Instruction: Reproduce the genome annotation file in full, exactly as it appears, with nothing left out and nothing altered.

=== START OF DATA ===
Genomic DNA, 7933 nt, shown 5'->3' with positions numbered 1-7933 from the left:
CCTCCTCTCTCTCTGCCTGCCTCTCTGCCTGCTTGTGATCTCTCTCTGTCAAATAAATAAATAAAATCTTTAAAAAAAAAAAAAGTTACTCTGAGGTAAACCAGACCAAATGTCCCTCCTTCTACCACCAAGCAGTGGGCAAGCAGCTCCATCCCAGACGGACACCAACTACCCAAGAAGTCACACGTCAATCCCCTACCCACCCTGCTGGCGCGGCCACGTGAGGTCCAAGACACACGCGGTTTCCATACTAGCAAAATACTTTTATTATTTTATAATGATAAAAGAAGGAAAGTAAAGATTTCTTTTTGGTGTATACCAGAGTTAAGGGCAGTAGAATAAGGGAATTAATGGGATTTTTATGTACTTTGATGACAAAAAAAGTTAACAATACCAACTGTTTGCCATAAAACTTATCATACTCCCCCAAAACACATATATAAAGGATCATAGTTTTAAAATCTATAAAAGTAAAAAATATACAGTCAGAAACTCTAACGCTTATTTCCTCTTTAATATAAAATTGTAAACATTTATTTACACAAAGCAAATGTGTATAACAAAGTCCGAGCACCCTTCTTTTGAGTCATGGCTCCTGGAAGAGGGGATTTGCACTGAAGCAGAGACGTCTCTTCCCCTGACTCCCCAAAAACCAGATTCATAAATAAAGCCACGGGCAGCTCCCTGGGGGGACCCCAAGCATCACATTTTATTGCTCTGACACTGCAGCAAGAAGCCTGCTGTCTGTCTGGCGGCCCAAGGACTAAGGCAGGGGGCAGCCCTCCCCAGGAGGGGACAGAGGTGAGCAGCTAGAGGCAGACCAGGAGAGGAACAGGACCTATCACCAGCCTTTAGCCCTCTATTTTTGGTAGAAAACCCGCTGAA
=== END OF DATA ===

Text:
Genomic DNA, 7933 nt, shown 5'->3' with positions numbered 1-7933 from the left:
CCTCCTCTCTCTCTGCCTGCCTCTCTGCCTGCTTGTGATCTCTCTCTGTCAAATAAATAAATAAAATCTTTAAAAAAAAAAAAAGTTACTCTGAGGTAAACCAGACCAAATGTCCCTCCTTCTACCACCAAGCAGTGGGCAAGCAGCTCCATCCCAGACGGACACCAACTACCCAAGAAGTCACACGTCAATCCCCTACCCACCCTGCTGGCGCGGCCACGTGAGGTCCAAGACACACGCGGTTTCCATACTAGCAAAATACTTTTATTATTTTATAATGATAAAAGAAGGAAAGTAAAGATTTCTTTTTGGTGTATACCAGAGTTAAGGGCAGTAGAATAAGGGAATTAATGGGATTTTTATGTACTTTGATGACAAAAAAAGTTAACAATACCAACTGTTTGCCATAAAACTTATCATACTCCCCCAAAACACATATATAAAGGATCATAGTTTTAAAATCTATAAAAGTAAAAAATATACAGTCAGAAACTCTAACGCTTATTTCCTCTTTAATATAAAATTGTAAACATTTATTTACACAAAGCAAATGTGTATAACAAAGTCCGAGCACCCTTCTTTTGAGTCATGGCTCCTGGAAGAGGGGATTTGCACTGAAGCAGAGACGTCTCTTCCCCTGACTCCCCAAAAACCAGATTCATAAATAAAGCCACGGGCAGCTCCCTGGGGGGACCCCAAGCATCACATTTTATTGCTCTGACACTGCAGCAAGAAGCCTGCTGTCTGTCTGGCGGCCCAAGGACTAAGGCAGGGGGCAGCCCTCCCCAGGAGGGGACAGAGGTGAGCAGCTAGAGGCAGACCAGGAGAGGAACAGGACCTATCACCAGCCTTTAGCCCTCTATTTTTGGTAGAAAACCCGCTGAA